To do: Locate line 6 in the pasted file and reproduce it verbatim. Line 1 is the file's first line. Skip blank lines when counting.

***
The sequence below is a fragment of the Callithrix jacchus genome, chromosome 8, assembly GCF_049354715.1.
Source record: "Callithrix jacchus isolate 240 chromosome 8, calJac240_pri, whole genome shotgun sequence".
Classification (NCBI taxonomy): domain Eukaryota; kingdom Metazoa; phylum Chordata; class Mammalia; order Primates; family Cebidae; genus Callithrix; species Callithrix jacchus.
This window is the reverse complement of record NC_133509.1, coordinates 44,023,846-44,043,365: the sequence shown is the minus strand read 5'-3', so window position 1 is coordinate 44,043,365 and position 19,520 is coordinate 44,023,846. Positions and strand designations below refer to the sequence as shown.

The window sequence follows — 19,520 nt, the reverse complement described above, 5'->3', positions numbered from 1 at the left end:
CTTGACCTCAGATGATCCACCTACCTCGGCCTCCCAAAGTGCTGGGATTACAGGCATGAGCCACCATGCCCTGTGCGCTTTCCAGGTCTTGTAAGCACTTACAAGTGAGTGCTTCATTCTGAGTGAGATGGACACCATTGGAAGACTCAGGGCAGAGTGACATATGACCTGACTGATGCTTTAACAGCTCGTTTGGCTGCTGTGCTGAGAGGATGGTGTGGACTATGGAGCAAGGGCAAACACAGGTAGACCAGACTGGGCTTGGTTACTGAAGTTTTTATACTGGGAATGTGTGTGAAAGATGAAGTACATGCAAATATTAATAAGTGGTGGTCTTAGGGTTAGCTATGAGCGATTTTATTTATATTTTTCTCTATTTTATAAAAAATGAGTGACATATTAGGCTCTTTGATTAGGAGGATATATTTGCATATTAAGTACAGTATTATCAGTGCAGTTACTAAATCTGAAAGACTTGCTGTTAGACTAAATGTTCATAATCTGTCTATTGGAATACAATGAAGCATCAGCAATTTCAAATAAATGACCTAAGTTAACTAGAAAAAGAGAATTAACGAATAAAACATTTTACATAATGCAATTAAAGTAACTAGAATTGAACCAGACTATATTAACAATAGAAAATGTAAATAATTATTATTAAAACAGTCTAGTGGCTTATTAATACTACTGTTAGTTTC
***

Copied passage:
CTTGACCTCAGATGATCCACCTACCTCGGCCTCCCAAAGTGCTGGGATTACAGGCATGAGCCACCATGCCCTGTGCGCTTTCCAGGTCTTGTAAGCACTTACAAGTGAGTGCTTCATTCTGAGTGAGATGGACACCATTGGAAGACTCAGGGCAGAGTGACATATGACCTGACTGATGCTTTAACAGCTCGTTTGGCTGCTGTGCTGAGAGGATGGTGTGGACTATGGAGCAAGGGCAAACACAGGTAGACCAGACTGGGCTTGGTTACTGAAGTTTTTATACTGGGAATGTGTGTGAAAGATGAAGTACATGCAAATATTAATAAGTGGTGGTCTTAGGGTTAGCTATGAGCGATTTTATTTATATTTTTCTCTATTTTATAAAAAATGAGTGACATATTAGGCTCTTTGATTAGGAGGATATATTTGCATATTAAGTACAGTATTATCAGTGCAGTTACTAAATCTGAAAGACTTGCTGTTAGACTAAATGTTCATAATCTGTCTATTGGAATACAATGAAGCATCAGCAATTTCAAATAAATGACCTAAGTTAACTAGAAAAAGAGAATTAACGAATAAAACATTTTACATAATGCAATTAAAGTAACTAGAATTGAACCAGACTATATTAACAATAGAAAATGTAAATAATTATTATTAAAACAGTCTAGTGGCTTATTAATACTACTGTTAGTTTC